When action moved to the Japanese war in the Pacific HMS Vulture II was adapted to represent the typical lay-out of a Japanese-held territory and was modelled on the island of Tarawa. Real and dummy tanks, a bridge and a road convoy were located near one of the airstrips and a small railway was built to provide moving targets. By December 1944 squadron commanders and senior pilots destined for the Pacific were using it for intensive training. The tanks which numbered at least 6 and possibly 10 arrived at Delabole by rail and were driven through the village from the station to Treligga, several front steps and gates and at least one small building were demolished by the tanks during this operation.
Post World War II
After the war, the range continued in operation for the School of Naval Air Warfare and was in great demand by squadrons detached to RNAS St Merryn for armament practice until the early 1950s. It has been recalled that Treligga was used as an air to ground rocket range and rocket firing became a daily occurrence. In particular Fairey Gannets using the range would continuously fire rockets from a release point near Trecarne Quarry for several hours and must have kept the ground crews at RNAS St Merryn busy in rapid reloading and turnaround since these Gannets could only carry 6 rockets. As naval use declined, it was also made available to the RAF and Shackleton squadrons from the base at RAF St Eval used it for air-to-ground firing at tanks fitted with recording equipment. But with the withdrawal of lying units from RNAS St Merryn in 1954 and changes made to Shackletons during 1955, the range was closed at the end of that year and quickly reverted to farmland.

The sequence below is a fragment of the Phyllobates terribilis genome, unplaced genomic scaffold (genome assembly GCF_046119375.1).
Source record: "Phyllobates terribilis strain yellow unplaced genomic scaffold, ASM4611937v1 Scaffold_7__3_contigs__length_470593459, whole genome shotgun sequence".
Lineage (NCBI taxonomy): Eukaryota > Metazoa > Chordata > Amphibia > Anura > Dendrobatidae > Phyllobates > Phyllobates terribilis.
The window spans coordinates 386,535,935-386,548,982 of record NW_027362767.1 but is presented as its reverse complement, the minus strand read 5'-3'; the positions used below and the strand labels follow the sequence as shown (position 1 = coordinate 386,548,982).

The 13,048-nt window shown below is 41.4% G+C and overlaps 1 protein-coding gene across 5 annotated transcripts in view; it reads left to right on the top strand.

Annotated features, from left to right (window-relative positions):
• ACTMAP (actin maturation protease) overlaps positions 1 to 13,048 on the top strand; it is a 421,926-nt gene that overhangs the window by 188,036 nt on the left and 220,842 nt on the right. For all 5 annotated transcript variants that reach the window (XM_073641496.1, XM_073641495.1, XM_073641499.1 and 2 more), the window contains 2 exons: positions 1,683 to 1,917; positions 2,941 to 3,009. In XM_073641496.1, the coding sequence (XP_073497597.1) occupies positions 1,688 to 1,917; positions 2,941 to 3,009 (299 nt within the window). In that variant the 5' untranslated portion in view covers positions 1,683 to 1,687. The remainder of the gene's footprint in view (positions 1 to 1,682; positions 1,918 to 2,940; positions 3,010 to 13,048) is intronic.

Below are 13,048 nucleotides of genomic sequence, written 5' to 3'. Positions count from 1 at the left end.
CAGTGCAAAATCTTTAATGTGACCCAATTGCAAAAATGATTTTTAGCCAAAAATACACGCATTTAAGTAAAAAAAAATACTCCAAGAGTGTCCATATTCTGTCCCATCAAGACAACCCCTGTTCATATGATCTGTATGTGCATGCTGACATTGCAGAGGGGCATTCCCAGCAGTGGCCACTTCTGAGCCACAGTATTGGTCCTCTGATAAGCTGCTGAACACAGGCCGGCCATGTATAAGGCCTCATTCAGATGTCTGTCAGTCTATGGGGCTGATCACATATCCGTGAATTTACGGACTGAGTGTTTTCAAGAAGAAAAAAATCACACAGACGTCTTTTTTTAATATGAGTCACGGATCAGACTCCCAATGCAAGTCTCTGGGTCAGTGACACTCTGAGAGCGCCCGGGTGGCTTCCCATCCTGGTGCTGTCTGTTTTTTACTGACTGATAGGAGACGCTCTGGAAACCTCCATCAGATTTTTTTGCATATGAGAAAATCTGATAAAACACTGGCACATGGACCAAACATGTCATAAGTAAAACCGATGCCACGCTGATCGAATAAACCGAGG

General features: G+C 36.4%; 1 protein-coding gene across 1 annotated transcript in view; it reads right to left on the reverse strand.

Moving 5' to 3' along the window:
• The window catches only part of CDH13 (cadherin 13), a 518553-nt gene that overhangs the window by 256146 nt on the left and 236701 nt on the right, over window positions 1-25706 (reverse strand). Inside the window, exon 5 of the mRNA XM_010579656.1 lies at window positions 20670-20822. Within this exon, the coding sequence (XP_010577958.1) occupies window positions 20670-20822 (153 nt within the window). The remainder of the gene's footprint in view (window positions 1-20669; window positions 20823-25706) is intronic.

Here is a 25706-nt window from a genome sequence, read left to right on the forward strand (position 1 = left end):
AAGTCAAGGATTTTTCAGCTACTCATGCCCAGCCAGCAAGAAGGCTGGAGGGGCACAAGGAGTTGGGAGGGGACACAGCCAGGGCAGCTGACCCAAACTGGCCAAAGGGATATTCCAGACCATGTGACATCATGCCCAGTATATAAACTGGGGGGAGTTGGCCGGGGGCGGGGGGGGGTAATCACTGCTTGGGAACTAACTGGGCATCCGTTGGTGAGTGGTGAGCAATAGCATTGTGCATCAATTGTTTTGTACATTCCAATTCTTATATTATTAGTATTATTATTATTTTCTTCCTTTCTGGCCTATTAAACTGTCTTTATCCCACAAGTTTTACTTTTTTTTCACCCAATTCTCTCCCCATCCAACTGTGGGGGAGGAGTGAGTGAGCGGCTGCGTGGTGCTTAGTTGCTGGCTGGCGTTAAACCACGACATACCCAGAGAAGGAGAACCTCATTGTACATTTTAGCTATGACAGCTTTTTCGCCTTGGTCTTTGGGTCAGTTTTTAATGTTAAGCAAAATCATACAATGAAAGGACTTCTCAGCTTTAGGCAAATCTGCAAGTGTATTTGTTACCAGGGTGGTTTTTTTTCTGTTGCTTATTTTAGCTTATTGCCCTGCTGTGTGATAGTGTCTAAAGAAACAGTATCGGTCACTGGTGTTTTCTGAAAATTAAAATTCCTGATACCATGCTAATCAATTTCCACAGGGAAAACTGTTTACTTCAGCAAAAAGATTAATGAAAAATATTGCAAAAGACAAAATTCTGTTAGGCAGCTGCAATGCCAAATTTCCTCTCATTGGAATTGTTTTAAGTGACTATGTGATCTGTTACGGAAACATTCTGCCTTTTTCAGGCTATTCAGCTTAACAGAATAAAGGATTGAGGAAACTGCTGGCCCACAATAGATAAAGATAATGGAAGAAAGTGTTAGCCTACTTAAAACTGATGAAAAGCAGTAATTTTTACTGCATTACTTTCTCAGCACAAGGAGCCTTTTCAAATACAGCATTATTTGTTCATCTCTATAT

Emergency landing of a B-17 Flying Fortress
On 16 September 1943 an American B-17 Flying Fortress was forced to make an emergency landing at HMS Vulture II. The pilot, Capt Jack Omohundro had ignored a red flare warning him to keep clear. The plane was chronically short of fuel and running on three engines after a raid on U-boat pens at Nantes in France. The bomber had left its formation to try to preserve what little fuel it had left. Spotting the tiny Treligga airstrip, he skillfully landed 'wheels-down' just 50 yards (46 m) short of the Wrens quarters. When the Americans stepped out of their aircraft they were amazed to find HMS Vulture II entirely in the hands of Wrens. After a meal and a nights sleep, the B-17 had to be stripped down for a successful take-off out over the sea a skeleton crew then flew the B-17 to RAF coastal command station at RAF St Eval for full refuelling and a safety check.
There have been a number of air crashes whilst the range was in use. One occurred when a Seafire crashed into the railway embankment near Barton Farm at 2.00 pm on Thursday 1 November 1951. The pilot was killed. There have been other crashes near Barton Farm including a C-47 Skytrain carrying South African soldiers which was attempting a landing on one of the large fields to the north east of the farm. Other crashes include a Swordfish in Trebarwith Valley, a further Swordfish at sea and possibly a Blenheim near Tregonnick Farm.
HMS Vulture II today
Both the observation/control tower and the reinforced hut near the sea (towards Backways Cove) are derelict but still standing as are the accommodation and service huts near Treligga village. All are in remarkably good structural condition considering their age and exposed position.
- The Western Morning News 13 September 2006 pages 28–29